One of the most common questions we get through Snapchat while the viewer is watching the operation, is how much does that particular operation cost. We could reply with a figure but then we’ve lost an opportunity to generate a lead. Because Snapchat, like Instagram, only shows the patient’s handle—the screen name they’ve chosen—the viewer’s contact information is not readily accessible. We direct them to that specific procedure-of-interest on our website’s Price Estimator. Once there, they add that procedure to a virtual wishlist and submit their wishlist along with their name, email address, phone number, and ZIP code. Immediately and automatically, they receive a cost estimate for at procedure in their inbox and we receive their contact info for follow up, i.e a bonfide lead.
One of the first questions I get from other doctors is, do patients balk at having their surgery filmed? While someone out there that may not be comfortable, they’re the exception, not the rule. A majority of patients have watched videos of surgical and non-surgical procedures before the consult and certainly before their own procedure. Just as they learned from someone else’s willingness to showcase their procedure for the purposes of education, many of these patients are willing to do the same. For that reason, they sign a photography/video consent to pay it forward for others watching at home or work.
Snapchat has geofilters. These are images, words, or even ads that are accessible to showcase where the user is located. For example, you can only use the “San Francisco” filter (which has an image of the Golden Gate Bridge) when geographically located within San Francisco. (Hence the term geofilter.) Similarly, a business can design their own geofilter so that consumers can include the filter on their Snapchat when in that business’ vicinity. As seen in this photo, my practice designed this geofilter so that when someone is near the office, they can use our filter. They don’t even need to be a patient. If they simply like our graphic, our filter is available to them. Ultimately, all of their friends and followers see where they were and see our filter. One day, a woman saw me on the street and told me that she goes to a clinic in my building. Because she noticed our filter, she included it in her story last time she went to see her doctor. Subsequently, a friend saw her story, noticed our filter, and came in for a consult! So while word-of-mouth referrals are a known entity, self-referral after seeing a Snapchat geofilter is something altogether new.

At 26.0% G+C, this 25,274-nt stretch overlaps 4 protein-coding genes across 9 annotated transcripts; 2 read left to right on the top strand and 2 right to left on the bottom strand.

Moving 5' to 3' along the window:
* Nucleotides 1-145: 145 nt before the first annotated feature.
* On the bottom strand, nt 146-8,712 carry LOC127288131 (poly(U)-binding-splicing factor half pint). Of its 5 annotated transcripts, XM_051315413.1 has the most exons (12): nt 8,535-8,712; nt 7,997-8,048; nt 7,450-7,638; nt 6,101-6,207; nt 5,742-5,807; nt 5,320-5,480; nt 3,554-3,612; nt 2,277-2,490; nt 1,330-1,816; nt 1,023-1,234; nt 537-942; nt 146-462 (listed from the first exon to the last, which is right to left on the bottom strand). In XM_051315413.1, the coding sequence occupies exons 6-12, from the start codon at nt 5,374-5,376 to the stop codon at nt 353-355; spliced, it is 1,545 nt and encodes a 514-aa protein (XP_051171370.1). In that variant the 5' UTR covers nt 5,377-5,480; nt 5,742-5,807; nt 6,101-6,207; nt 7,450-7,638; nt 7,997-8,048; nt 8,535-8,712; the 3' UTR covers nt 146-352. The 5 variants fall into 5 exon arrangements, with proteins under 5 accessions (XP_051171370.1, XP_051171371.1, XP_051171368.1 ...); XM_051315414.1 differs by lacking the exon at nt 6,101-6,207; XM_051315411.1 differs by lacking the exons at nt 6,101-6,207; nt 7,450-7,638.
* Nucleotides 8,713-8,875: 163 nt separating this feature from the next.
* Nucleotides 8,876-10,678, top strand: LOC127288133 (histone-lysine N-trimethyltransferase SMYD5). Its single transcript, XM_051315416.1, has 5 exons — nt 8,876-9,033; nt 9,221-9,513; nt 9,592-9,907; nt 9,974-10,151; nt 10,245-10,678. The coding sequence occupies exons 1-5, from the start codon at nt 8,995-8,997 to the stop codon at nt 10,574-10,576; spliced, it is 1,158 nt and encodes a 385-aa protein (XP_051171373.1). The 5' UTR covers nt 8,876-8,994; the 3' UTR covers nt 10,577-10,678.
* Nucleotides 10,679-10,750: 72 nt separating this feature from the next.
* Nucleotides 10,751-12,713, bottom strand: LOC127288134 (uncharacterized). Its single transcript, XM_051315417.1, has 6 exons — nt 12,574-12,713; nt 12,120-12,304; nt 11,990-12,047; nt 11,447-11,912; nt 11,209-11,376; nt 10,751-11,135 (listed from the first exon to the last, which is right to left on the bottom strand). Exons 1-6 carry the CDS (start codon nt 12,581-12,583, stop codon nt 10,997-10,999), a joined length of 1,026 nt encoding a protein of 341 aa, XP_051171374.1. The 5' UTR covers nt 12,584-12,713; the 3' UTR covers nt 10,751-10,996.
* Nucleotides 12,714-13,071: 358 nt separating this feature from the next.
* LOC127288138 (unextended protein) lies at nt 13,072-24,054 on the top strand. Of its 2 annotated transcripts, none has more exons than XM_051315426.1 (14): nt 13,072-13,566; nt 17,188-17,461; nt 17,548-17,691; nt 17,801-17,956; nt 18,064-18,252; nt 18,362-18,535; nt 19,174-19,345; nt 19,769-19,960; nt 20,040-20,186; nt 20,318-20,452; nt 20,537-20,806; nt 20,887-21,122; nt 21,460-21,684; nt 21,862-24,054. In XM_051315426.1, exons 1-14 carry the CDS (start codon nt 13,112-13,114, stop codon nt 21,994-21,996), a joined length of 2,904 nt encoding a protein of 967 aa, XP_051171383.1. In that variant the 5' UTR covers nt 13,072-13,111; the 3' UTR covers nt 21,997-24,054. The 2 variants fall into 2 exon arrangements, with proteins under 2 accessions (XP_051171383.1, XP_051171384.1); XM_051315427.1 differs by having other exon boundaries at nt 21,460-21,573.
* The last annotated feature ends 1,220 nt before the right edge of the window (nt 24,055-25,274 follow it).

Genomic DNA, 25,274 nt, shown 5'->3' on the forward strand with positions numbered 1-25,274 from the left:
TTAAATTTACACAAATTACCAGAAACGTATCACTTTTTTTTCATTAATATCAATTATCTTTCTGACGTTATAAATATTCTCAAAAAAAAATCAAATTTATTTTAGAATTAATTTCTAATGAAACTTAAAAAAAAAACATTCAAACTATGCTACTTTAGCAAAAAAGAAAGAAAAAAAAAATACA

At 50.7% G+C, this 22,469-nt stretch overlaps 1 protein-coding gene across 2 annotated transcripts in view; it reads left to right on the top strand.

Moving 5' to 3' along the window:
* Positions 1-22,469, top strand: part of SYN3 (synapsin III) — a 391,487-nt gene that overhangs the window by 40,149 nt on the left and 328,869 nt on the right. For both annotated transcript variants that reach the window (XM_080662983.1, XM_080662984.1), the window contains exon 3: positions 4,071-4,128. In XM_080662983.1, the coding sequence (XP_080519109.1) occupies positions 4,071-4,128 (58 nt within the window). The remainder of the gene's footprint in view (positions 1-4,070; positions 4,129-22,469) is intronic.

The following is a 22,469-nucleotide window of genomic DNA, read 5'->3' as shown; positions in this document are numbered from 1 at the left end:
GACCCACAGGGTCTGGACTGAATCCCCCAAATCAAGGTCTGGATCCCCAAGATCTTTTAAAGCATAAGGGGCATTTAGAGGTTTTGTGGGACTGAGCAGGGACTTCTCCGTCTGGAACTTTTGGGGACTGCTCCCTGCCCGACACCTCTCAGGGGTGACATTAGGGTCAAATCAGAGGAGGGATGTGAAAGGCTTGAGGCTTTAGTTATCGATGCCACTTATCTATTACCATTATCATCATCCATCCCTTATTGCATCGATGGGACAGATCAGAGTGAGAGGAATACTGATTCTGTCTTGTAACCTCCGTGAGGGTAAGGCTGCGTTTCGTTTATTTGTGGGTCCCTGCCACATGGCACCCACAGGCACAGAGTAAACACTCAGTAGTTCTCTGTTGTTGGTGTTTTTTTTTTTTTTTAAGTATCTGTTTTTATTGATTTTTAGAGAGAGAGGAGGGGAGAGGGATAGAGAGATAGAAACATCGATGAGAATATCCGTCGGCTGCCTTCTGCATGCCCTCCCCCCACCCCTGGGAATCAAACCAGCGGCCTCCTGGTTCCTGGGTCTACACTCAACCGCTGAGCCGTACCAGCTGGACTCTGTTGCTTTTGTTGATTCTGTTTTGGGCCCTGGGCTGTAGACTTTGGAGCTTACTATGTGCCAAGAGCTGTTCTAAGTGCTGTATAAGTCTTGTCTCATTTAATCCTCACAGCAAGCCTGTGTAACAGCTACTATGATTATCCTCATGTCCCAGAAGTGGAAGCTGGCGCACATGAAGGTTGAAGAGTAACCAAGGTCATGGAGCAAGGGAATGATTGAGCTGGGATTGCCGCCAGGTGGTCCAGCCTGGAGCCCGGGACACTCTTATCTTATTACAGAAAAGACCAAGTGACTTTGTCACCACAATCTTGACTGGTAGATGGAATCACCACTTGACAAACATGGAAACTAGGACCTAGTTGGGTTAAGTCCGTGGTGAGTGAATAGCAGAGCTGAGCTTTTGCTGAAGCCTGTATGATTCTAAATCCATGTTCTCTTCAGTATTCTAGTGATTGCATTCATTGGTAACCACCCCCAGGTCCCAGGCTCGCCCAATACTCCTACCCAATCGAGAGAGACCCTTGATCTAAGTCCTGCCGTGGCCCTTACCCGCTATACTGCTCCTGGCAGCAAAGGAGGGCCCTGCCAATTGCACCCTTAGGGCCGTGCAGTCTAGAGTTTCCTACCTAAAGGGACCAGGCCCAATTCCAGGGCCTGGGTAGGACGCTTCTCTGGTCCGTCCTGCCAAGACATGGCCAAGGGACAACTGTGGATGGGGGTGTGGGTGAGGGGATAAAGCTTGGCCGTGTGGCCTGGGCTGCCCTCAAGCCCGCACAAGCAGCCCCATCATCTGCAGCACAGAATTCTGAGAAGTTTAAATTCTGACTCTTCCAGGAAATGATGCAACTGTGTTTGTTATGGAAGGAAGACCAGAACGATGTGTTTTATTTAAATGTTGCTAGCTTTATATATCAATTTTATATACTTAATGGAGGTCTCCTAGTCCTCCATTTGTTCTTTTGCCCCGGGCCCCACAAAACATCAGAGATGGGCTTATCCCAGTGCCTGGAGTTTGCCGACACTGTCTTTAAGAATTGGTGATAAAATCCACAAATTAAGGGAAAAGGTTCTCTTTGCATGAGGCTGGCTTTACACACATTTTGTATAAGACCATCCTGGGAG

I’m not trying to convince anyone to use social media in the operating room, or out. But for me and my practice, this level of communication, information sharing, and improved rapport with the patient is unattainable otherwise and has transformed my practice in an undoubtedly positive way.
Jonathan Kaplan, MD is a board-certified plastic surgeon based in San Francisco, CA and founder/CEO of BuildMyBod Health, an online marketplace for healthcare services that allows consumers to determine cost on out-of-pocket procedures, purchase non-surgical services, and in exchange, the healthcare providers receive consumer contact info—a lead, for follow up.
Tim A. Sayed, MD, MBA, FACS has more than a decade of experience practicing plastic surgery in Southern California and South Florida. He also serves as Vice President of Physician Engagement at Interpreta, Inc., a health software startup in San Diego. Dr. Sayed is double board-certified by the American Board of Plastic Surgery and the American Board of Surgery. He has been named one of America’s Top Plastic Surgeons and is an active member of the American Society of Plastic Surgeons and the American Society for Aesthetic Plastic Surgery. An expert on the interface of healthcare and technology, he serves as an advisor and investor in numerous digital health and medical device companies and has developed software products for plastic surgery and other medical specialties.